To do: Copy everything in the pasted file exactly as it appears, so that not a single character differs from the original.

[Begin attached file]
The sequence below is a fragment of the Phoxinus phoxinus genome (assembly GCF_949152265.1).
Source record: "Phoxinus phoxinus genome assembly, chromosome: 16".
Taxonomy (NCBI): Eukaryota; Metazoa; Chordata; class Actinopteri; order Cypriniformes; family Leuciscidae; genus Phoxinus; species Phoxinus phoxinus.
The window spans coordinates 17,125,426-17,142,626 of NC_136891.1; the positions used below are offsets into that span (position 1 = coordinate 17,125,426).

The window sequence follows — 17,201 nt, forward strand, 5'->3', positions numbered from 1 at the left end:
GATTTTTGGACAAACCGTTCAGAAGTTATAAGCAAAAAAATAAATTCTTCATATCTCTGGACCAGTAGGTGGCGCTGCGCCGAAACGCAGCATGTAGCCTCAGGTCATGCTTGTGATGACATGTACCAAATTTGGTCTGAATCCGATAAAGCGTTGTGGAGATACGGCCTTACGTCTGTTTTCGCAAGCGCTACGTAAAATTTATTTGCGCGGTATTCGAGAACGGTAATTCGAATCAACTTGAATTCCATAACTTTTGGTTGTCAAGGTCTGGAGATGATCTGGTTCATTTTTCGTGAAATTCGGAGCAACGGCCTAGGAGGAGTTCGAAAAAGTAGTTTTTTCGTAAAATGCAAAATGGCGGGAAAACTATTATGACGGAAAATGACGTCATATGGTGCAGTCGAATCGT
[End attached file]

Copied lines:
The sequence below is a fragment of the Phoxinus phoxinus genome (assembly GCF_949152265.1).
Source record: "Phoxinus phoxinus genome assembly, chromosome: 16".
Taxonomy (NCBI): Eukaryota; Metazoa; Chordata; class Actinopteri; order Cypriniformes; family Leuciscidae; genus Phoxinus; species Phoxinus phoxinus.
The window spans coordinates 17,125,426-17,142,626 of NC_136891.1; the positions used below are offsets into that span (position 1 = coordinate 17,125,426).

The window sequence follows — 17,201 nt, forward strand, 5'->3', positions numbered from 1 at the left end:
GATTTTTGGACAAACCGTTCAGAAGTTATAAGCAAAAAAATAAATTCTTCATATCTCTGGACCAGTAGGTGGCGCTGCGCCGAAACGCAGCATGTAGCCTCAGGTCATGCTTGTGATGACATGTACCAAATTTGGTCTGAATCCGATAAAGCGTTGTGGAGATACGGCCTTACGTCTGTTTTCGCAAGCGCTACGTAAAATTTATTTGCGCGGTATTCGAGAACGGTAATTCGAATCAACTTGAATTCCATAACTTTTGGTTGTCAAGGTCTGGAGATGATCTGGTTCATTTTTCGTGAAATTCGGAGCAACGGCCTAGGAGGAGTTCGAAAAAGTAGTTTTTTCGTAAAATGCAAAATGGCGGGAAAACTATTATGACGGAAAATGACGTCATATGGTGCAGTCGAATCGT